Some of the world’s busiest train stations are located in Japan. Indeed, as per statistics that surfaced in 2013, out of the top 51 train stations in the world, all but six are located in this small but suffocatingly dense island nation. The busiest of them all —the Shinjuku Station in Tokyo— handles a staggering 3.6 million passengers every single day, or 1.3 billion riders a year. In contrast, the Shippea Hill station in Cambridgeshire, Britain, has an average of just one passenger per month making it the least-busiest train station, at least in Britain. The station is served by only one train on weekdays, which arrives from Cambridge but stops for passengers only if requested in advance. On most days there are no passengers. On its way back to Cambridge, the train doesn’t even stop.
The Shippea Hill station. Photo credit: Justin Perkins/Flickr
“It’s hard to imagine a more desolate place to get off a train,” writes Simon Usborne for The Guardian. “Shipping containers for sale stand in a muddy yard behind the far platform, opposite the pitched-roof signal box, now shuttered. Otherwise the view is of field after field, some showing maize stumps, others now peat-black and ploughed.”
But it wasn’t always like this. In its glory days Shippea Hill used to have two freight trains leave every day loaded with vegetables that were distributed across the region and to London. Hundreds of passengers used the station, including airmen from nearby RAF Lakenheath. Then time changed. Trucks replaced vegetable trains and the community that grew up around the vegetable trade slowly died out. The church and village hall disappeared, and the school closed in the 1970s. The village is now incredible deserted.
Photo credit: Martyn Fordham/Flickr
Photo credit: John Illingworth/Flickr
If Shippea Hill’s story sounds sad and depressing, here is a heart warming one that is sure to raise your sprits.
The Kyu-Shirataki train station, on the island of Hokkaido, Japan, is also very quiet. Train stops here only two times a day—once in the morning to pick Kana Harada, a high school student on her way to school, and once in the evening to bring her home again. Kana Harada is, or rather was, the station’s only passenger.
A few years ago, Hokkaido Railway Co, the operator of the line had almost closed the station because of its remote location and the lack of passengers, but when they learned that the station’s lonely passenger was a student they decided to keep it alive. Every morning the train would arrive at seven in the morning to pick her up and again at five in the afternoon to drop her. The company had announced that the line would stay open until she graduated from high school in March 2016. When the day came a handful of local residents gathered holding banners that read “Kyu-shirataki station, 69 years, Thank You!” to watch the last train pull in. They were greeted with treats from staff members.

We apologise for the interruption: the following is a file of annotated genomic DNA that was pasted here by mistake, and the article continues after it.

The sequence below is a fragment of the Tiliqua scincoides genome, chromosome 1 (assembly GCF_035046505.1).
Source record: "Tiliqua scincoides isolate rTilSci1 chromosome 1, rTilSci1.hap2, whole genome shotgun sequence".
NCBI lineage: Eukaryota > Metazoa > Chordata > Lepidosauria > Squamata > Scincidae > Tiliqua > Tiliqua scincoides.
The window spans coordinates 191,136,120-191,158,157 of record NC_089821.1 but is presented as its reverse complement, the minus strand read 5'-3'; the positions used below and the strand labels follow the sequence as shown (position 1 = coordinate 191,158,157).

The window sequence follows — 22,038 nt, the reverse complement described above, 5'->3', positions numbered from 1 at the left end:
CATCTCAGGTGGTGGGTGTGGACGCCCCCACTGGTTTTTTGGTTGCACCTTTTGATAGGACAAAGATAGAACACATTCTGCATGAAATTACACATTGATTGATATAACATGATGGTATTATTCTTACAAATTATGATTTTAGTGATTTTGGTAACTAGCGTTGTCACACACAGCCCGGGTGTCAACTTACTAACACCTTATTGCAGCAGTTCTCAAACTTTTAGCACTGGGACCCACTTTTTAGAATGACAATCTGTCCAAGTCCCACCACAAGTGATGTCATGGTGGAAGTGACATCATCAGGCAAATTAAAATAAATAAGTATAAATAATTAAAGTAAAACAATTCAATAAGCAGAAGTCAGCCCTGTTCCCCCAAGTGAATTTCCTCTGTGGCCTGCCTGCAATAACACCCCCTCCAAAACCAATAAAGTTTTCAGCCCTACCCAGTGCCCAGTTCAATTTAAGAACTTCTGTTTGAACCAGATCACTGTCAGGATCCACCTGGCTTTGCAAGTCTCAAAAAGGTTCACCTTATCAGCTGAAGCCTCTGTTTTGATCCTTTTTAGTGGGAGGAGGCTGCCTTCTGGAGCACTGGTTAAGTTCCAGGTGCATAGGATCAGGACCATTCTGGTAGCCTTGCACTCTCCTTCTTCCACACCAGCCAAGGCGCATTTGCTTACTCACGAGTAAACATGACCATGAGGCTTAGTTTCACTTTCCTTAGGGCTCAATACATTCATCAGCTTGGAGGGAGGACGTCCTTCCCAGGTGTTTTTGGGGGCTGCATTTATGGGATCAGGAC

As far as other quiet stations go, most of them appear to be in Britain. According to figures released by the Office of Rail and Road, UK, in December 2016, the top ten least-used stations in the UK, by number of passengers carried during year 2015-16 are:
- Shippea Hill (Cambridgeshire) – 12
- Reddish South (Greater Manchester) – 38
- Pilning (Gloucestershire) – 46
- Coombe Junction Halt (Cornwall) – 48
- Barry Links (Angus) – 68
- Denton (Greater Manchester) – 74
- Stanlow & Thornton (Cheshire) – 88
- Teesside Airport (County Durham) – 98
- Chapelton (Devon) – 100
- Clifton (Greater Manchester) – 116
With so few passengers, why do these British trains even bother to run? Because, ironically, it’s cheaper to keep the line open than to close it. Closing down a line is a long-winding bureaucratic process that involves costly consultation, government approval and the inevitable public protest. So many train operators keep running empty trains to avoid the costs and political fallout, and to maintain the pretense that the service has not been withdrawn. These trains are officially known as "parliamentary trains". The name comes from an archaic Act of Parliament passed in 1844 that required train operators to provide inexpensive and basic railway travel for less affluent passengers. While the law no longer holds, the pressure to keep the line operational still remains.
Often, these ghost trains run at inconvenient times like very early in the morning, or very late at night, or in the middle of the day at the weekend, so as to have no passengers.
On a positive side, ghost trains keep the hope alive that the line may become more regular again in the future. Once a service is closed entirely, infrastructure deteriorates and the decay becomes irreversible. Keeping trains running, even if its empty, helps maintain the infrastructure.
A parliamentary train. Photo credit: Shawn Spencer-Smith/Flickr
A parliamentary train pulls into Paddington station. Photo credit: Roger Marks/Flickr
In the United States, the least-used station served by Amtrak is in Sanderson, Texas, with 238 boardings and alightings during the year 2014. Another Amtrak station, in Thurmond, West Virginia, had 295 boardings and alightings in 2015. It is the second least-busy station in the country. Amtrak's third least-busy station, in Alderson, West Virginia, had a significant—compared to British stations—432 boardings and alightings in 2015.
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